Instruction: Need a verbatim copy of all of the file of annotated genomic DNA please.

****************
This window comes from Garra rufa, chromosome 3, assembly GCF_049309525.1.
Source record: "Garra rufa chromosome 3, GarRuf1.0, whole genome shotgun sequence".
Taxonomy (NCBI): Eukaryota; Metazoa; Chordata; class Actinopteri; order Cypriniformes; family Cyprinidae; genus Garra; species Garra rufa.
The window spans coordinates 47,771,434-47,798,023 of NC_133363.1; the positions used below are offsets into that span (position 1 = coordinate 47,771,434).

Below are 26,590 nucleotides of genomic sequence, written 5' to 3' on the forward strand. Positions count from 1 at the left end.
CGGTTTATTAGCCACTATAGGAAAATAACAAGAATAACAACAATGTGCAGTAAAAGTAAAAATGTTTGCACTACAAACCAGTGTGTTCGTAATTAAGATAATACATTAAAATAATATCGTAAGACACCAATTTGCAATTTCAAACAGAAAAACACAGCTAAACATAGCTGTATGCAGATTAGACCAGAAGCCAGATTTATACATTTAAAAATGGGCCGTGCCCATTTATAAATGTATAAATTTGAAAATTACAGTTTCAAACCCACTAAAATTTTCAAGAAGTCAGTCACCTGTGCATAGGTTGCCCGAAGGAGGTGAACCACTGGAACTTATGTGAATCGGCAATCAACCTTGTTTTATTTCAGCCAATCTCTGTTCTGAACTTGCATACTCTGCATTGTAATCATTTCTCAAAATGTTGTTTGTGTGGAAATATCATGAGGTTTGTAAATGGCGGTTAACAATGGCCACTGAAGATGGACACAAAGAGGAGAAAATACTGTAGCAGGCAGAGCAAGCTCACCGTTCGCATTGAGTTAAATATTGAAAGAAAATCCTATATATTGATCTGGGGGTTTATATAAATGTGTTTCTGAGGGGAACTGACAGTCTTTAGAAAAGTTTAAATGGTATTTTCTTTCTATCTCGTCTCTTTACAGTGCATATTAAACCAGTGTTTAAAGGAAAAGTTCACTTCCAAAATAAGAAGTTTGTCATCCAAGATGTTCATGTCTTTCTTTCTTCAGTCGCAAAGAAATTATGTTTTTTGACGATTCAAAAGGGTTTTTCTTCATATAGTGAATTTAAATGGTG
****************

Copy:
This window comes from Garra rufa, chromosome 3, assembly GCF_049309525.1.
Source record: "Garra rufa chromosome 3, GarRuf1.0, whole genome shotgun sequence".
Taxonomy (NCBI): Eukaryota; Metazoa; Chordata; class Actinopteri; order Cypriniformes; family Cyprinidae; genus Garra; species Garra rufa.
The window spans coordinates 47,771,434-47,798,023 of NC_133363.1; the positions used below are offsets into that span (position 1 = coordinate 47,771,434).

Below are 26,590 nucleotides of genomic sequence, written 5' to 3' on the forward strand. Positions count from 1 at the left end.
CGGTTTATTAGCCACTATAGGAAAATAACAAGAATAACAACAATGTGCAGTAAAAGTAAAAATGTTTGCACTACAAACCAGTGTGTTCGTAATTAAGATAATACATTAAAATAATATCGTAAGACACCAATTTGCAATTTCAAACAGAAAAACACAGCTAAACATAGCTGTATGCAGATTAGACCAGAAGCCAGATTTATACATTTAAAAATGGGCCGTGCCCATTTATAAATGTATAAATTTGAAAATTACAGTTTCAAACCCACTAAAATTTTCAAGAAGTCAGTCACCTGTGCATAGGTTGCCCGAAGGAGGTGAACCACTGGAACTTATGTGAATCGGCAATCAACCTTGTTTTATTTCAGCCAATCTCTGTTCTGAACTTGCATACTCTGCATTGTAATCATTTCTCAAAATGTTGTTTGTGTGGAAATATCATGAGGTTTGTAAATGGCGGTTAACAATGGCCACTGAAGATGGACACAAAGAGGAGAAAATACTGTAGCAGGCAGAGCAAGCTCACCGTTCGCATTGAGTTAAATATTGAAAGAAAATCCTATATATTGATCTGGGGGTTTATATAAATGTGTTTCTGAGGGGAACTGACAGTCTTTAGAAAAGTTTAAATGGTATTTTCTTTCTATCTCGTCTCTTTACAGTGCATATTAAACCAGTGTTTAAAGGAAAAGTTCACTTCCAAAATAAGAAGTTTGTCATCCAAGATGTTCATGTCTTTCTTTCTTCAGTCGCAAAGAAATTATGTTTTTTGACGATTCAAAAGGGTTTTTCTTCATATAGTGAATTTAAATGGTG